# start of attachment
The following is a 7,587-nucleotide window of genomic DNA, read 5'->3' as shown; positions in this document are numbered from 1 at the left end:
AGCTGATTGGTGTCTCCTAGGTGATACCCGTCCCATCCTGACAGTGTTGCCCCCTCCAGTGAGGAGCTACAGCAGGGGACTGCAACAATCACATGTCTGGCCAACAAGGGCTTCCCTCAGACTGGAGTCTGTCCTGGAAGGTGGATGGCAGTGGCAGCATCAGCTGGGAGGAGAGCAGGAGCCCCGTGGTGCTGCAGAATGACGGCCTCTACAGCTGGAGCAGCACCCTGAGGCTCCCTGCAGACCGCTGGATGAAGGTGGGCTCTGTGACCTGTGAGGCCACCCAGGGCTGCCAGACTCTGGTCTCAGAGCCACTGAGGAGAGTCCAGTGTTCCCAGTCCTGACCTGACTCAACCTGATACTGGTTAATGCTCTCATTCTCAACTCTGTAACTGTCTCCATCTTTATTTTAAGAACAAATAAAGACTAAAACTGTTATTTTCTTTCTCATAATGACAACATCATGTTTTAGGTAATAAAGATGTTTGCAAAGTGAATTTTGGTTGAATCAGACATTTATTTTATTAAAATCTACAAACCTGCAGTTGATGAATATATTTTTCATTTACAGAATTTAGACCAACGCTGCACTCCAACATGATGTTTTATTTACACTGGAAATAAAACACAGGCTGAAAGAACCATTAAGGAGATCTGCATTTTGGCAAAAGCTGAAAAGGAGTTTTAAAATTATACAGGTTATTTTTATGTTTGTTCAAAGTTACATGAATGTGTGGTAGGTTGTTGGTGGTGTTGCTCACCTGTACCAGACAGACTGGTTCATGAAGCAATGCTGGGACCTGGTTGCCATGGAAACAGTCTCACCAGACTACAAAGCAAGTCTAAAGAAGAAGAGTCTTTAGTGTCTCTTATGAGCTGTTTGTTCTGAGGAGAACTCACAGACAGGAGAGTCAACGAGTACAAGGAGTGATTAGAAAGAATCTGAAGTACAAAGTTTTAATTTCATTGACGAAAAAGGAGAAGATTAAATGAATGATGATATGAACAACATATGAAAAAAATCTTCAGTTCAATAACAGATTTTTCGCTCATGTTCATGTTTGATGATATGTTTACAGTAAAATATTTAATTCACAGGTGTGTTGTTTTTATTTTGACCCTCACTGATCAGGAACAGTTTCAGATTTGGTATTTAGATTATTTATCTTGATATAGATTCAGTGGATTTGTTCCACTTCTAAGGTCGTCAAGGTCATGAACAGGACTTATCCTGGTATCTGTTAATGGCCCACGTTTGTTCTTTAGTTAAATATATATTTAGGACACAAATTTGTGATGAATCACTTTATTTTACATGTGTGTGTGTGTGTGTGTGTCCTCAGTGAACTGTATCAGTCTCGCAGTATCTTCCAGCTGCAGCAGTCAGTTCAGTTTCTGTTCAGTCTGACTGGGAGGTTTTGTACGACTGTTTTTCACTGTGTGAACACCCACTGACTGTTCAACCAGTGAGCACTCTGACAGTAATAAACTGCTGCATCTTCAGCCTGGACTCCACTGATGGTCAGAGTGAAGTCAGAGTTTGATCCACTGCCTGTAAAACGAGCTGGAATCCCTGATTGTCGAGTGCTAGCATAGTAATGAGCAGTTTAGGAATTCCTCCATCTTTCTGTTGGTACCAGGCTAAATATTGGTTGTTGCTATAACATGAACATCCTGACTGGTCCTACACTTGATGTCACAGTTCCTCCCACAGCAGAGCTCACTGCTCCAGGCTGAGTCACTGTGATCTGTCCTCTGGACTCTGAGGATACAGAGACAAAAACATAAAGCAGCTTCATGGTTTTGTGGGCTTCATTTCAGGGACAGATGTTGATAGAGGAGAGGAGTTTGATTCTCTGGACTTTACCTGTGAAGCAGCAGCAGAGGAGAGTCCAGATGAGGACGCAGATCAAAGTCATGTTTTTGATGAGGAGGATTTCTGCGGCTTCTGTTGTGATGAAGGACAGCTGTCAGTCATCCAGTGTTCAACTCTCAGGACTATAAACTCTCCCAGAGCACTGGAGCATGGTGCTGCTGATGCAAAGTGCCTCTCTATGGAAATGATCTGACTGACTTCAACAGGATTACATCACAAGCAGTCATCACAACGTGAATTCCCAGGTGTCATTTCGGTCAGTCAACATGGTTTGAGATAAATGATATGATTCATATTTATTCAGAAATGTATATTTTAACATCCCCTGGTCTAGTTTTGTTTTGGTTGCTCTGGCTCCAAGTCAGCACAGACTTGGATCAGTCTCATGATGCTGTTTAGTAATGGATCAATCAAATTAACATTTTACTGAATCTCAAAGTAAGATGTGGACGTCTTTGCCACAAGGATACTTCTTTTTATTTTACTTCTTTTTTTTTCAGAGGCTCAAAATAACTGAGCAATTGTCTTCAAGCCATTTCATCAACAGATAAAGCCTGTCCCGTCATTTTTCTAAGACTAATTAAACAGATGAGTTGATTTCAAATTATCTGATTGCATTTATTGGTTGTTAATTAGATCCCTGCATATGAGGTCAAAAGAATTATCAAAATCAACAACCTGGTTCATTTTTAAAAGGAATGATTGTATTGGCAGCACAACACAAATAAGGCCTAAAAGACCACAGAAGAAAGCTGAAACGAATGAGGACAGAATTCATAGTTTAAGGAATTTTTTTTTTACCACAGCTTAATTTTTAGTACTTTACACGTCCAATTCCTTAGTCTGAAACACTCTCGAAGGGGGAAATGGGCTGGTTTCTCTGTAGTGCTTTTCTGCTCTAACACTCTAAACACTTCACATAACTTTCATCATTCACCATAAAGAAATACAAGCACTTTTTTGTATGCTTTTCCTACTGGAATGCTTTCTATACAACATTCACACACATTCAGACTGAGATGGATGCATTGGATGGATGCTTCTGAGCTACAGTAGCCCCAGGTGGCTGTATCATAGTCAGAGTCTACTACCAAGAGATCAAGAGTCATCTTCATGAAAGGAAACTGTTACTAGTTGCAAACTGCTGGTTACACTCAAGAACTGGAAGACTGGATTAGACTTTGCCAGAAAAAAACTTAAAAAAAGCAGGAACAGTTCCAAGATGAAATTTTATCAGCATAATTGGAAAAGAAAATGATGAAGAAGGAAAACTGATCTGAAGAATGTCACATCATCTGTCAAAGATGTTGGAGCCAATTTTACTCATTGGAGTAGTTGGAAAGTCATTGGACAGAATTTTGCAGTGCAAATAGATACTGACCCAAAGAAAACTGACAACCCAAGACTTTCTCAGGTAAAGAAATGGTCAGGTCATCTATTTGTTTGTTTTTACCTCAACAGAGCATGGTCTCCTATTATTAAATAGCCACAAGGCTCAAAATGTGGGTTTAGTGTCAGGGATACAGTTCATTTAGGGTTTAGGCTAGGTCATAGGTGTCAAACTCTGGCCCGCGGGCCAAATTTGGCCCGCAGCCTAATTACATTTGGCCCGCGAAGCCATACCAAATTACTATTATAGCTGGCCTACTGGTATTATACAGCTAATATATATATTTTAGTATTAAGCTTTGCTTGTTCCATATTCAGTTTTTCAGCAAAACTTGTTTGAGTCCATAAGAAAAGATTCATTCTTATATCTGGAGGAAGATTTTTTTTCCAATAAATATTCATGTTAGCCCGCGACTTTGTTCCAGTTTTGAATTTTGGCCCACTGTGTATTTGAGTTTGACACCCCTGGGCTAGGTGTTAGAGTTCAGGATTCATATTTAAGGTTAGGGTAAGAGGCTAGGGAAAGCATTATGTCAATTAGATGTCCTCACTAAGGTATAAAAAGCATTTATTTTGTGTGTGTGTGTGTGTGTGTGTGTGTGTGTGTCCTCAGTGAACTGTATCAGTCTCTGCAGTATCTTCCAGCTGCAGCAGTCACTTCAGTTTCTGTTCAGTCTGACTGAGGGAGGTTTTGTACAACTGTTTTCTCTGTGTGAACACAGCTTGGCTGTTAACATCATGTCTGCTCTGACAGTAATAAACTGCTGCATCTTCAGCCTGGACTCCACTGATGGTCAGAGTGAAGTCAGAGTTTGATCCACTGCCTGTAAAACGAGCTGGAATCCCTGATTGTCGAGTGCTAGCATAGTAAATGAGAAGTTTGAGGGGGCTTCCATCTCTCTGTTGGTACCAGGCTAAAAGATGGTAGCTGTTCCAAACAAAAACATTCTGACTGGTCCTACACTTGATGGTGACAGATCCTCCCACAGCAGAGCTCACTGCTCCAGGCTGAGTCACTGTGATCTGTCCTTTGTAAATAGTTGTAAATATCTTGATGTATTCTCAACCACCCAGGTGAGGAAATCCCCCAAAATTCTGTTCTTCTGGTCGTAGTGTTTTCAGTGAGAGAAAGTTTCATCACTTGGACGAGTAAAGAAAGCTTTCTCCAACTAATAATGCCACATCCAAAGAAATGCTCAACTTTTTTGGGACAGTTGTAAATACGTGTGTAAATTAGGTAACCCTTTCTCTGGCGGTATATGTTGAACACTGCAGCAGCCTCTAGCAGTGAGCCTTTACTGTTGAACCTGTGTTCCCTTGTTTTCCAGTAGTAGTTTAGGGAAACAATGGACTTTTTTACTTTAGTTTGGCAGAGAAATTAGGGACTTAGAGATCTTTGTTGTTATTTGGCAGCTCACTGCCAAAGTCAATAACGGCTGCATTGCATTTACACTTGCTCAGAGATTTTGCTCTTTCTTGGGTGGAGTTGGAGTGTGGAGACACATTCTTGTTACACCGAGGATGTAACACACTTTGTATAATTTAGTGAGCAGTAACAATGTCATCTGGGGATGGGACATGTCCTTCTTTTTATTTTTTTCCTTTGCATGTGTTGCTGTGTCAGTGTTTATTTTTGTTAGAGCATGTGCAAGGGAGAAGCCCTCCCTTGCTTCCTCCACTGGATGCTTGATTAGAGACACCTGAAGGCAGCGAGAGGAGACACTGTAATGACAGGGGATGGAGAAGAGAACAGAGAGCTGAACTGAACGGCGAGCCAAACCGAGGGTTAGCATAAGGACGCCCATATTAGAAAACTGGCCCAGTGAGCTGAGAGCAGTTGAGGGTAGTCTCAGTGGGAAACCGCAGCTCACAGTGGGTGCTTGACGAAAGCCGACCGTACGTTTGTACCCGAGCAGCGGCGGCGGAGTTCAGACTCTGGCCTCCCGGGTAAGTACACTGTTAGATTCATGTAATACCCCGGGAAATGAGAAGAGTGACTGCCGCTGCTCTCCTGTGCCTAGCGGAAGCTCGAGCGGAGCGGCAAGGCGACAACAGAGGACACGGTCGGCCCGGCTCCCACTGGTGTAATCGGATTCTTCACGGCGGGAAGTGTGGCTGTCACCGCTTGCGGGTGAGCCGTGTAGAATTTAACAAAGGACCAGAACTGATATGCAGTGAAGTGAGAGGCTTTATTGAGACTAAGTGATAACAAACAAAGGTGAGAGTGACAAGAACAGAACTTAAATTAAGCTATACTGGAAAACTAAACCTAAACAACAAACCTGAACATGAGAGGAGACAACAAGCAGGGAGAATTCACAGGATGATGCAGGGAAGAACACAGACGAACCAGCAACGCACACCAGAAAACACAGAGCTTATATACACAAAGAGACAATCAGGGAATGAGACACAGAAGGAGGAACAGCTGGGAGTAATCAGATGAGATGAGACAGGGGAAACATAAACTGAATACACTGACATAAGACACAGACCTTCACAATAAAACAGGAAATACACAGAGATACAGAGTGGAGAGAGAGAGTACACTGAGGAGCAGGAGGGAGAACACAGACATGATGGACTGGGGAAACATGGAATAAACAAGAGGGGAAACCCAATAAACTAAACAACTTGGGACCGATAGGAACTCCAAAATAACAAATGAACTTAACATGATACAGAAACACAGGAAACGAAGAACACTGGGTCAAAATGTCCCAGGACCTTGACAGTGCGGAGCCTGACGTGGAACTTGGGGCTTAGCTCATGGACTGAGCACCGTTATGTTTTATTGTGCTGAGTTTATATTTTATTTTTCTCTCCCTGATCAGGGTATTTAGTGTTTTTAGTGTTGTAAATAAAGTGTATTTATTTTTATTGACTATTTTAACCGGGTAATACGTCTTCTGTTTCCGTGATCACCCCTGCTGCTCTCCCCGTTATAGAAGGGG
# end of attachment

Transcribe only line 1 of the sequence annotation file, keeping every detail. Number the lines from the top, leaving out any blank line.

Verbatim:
The following is a 7,587-nucleotide window of genomic DNA, read 5'->3' as shown; positions in this document are numbered from 1 at the left end: